After a long and bleak Spring, I’ve just experienced my first clear and sunny day in as many months. The cold draught of the Northern Extractor, the Arctic array that blasts an icy chill down the backs of Northern Europe, failed for approximately twenty four hours.

In that time Britain roasted in the sun, the warm air remained unhindered by a fleet of private and military planes, dumping chemtrails from dusk till dawn. There is a certain temperature when the aluminium/barium chaff broils to gas, riding the currents under the intense glare of direct sunlight, until they almost evaporate. Once the heat’s taken hold there’s no stopping the domino effect, at least not until the Northern Extractor is repaired.

For days the town reeked of brine, far thicker than usual, and unusually the stench seeped miles inland. The sea was evaporating, ever so slightly, but still enough to notice. So odorous was the air, that passers-by hurried along the promenade, wincing and holding their noses. The angle of the sun alone has never bore so deep into the waters, except now its ably assisted by an invisible sibling.

The Black Sun isn’t dark, in fact it has no colour, because it lies outside the visual spectrum of the human eye. Yet it is there, it has arrived, as  it slowly traverses its elliptical orbit in the holographic sky. It may not give off light, but it does give off heat. It’s microwaving the world right now, and incrementally melting everything in sight.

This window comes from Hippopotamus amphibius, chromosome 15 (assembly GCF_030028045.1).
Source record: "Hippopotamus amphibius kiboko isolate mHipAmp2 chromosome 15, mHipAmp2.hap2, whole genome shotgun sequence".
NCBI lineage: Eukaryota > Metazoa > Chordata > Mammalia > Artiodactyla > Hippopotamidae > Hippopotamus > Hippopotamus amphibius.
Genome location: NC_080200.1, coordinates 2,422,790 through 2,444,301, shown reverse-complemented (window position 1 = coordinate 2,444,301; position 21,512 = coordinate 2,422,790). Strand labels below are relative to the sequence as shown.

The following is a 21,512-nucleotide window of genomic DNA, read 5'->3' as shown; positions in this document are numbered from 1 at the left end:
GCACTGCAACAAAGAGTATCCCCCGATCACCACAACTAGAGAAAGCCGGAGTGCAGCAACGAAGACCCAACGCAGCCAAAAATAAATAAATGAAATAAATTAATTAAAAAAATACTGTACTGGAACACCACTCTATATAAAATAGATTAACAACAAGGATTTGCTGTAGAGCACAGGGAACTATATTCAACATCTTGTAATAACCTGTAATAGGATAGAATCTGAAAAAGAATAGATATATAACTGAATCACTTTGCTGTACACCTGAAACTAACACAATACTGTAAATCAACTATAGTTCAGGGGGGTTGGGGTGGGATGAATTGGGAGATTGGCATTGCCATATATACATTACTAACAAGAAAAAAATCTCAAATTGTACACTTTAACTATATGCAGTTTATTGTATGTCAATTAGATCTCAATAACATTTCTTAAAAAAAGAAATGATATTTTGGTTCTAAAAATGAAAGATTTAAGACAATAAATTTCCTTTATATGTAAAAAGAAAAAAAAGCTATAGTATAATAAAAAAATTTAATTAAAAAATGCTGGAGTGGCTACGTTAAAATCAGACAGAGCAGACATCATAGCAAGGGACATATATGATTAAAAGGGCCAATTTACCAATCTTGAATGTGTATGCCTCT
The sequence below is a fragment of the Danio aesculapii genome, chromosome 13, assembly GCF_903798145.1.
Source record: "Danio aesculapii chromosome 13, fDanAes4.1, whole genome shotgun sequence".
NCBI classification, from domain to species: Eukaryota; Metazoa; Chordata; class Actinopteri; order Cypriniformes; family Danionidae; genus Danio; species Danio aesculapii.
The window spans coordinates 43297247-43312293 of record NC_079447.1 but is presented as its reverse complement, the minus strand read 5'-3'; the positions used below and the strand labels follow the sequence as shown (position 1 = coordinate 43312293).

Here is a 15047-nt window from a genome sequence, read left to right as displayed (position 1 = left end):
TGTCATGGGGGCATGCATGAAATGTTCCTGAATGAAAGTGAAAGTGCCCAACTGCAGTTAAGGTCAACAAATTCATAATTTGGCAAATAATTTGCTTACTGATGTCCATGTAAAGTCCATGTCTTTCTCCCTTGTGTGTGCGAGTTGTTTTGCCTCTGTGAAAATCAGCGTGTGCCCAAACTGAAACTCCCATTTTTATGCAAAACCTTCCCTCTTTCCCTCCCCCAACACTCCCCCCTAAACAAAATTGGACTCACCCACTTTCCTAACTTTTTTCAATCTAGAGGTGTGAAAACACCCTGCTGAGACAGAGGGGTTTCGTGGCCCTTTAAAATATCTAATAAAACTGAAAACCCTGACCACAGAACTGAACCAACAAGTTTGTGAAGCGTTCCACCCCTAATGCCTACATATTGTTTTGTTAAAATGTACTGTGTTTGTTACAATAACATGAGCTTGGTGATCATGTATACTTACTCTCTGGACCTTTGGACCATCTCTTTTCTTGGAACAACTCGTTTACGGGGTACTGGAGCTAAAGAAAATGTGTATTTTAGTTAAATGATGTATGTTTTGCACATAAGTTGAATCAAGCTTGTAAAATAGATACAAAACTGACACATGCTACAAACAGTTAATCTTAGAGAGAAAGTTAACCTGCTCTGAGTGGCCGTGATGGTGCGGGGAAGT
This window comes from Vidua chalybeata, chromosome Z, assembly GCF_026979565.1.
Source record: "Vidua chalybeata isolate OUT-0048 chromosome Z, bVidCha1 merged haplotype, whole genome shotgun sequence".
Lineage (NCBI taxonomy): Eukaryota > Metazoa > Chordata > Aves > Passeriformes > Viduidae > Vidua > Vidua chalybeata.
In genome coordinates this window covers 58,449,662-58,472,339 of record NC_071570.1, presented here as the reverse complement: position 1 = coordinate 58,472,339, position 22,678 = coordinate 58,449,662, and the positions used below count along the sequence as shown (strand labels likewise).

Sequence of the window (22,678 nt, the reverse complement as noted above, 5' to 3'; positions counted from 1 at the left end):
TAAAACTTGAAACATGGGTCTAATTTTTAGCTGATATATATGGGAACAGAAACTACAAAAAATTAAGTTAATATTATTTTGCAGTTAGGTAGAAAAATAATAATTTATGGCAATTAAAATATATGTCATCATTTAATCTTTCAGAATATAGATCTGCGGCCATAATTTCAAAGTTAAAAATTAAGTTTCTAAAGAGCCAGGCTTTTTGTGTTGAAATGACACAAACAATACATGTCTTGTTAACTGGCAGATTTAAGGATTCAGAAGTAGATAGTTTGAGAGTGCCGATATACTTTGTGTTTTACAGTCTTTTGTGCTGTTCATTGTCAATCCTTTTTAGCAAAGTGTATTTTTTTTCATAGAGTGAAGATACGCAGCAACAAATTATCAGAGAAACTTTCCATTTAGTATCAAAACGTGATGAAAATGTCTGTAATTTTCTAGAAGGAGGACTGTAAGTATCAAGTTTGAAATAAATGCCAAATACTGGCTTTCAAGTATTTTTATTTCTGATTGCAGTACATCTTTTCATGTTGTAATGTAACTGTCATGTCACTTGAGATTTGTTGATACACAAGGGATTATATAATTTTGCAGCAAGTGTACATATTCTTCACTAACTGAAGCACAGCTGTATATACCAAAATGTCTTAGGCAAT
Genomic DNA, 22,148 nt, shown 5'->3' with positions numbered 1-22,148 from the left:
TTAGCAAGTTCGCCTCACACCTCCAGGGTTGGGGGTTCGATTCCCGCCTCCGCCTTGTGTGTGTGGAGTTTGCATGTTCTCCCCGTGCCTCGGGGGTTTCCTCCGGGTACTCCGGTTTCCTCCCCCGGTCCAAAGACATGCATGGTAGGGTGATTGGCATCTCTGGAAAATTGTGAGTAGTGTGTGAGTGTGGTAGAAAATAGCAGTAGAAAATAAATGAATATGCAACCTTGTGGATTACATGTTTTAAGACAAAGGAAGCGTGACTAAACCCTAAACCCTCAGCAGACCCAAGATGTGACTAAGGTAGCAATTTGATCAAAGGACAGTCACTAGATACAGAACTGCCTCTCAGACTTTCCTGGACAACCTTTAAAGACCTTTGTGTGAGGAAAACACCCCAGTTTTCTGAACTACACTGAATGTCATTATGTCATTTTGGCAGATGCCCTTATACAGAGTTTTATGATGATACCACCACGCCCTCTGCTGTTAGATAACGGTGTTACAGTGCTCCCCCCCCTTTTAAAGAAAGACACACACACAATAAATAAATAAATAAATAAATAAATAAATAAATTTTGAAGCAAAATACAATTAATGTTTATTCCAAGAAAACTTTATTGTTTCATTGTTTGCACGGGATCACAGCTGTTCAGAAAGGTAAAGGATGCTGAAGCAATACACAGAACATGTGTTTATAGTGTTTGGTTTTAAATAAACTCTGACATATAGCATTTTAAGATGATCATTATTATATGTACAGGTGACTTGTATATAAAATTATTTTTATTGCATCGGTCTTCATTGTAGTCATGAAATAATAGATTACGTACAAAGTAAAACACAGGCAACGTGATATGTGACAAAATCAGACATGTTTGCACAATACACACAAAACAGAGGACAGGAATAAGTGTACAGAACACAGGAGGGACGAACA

It’s why the governments of every nation persist with their war on weather. For if they lose, the lands will burn and the seas will boil. Although its probably already made the news in Britain, right now an electromagnetic anomaly over Northern France has unleashed a punishing attack of lightning storms. Reported as striking over three hundred times a minute, I can actually see the glow on the horizon from the other side of The Channel. That’s what happens when you pump too many exotic minerals and chemicals into the sky, controlled weather modification or not, it almost always spins out of control.

In Britain’s short-lived heat wave, where the skies remained clear and the sun kept on shining, over a quarter of the country’s energy consumption was provided by solar power. I knew, as soon as I heard that little titbit on the radio, that the chemtrail jets would be back in force, and oh how I was right.

Imagine what would happen to the world’s economy, how far the precious stocks and shares of global movers and shakers would tumble, if every person on the planet could produce enough energy to serve their own needs. Without external influence or outside intervention, free and unhindered, with a potentially unlimited supply. It would mean the end of civilisation as we know it. At least for those who profit from the way things are, rather than the way they should be.

Because society, for all its grandiose claims of freedom and democracy, is a bi-product of exclusivity, and the race’s survival is a mere surplus of its success. For those who steer the fate of humanity, would rather see us all dead than relinquish their power over our lives. As a people, as one whole race, we cower in the sight of self-proclaimed gods, those whose power over nature holds us to ransom. However, deep down, behind the veneer of respectability, beneath the skin of the cultural hive, our species’ greatest fears, are for, and of ourselves.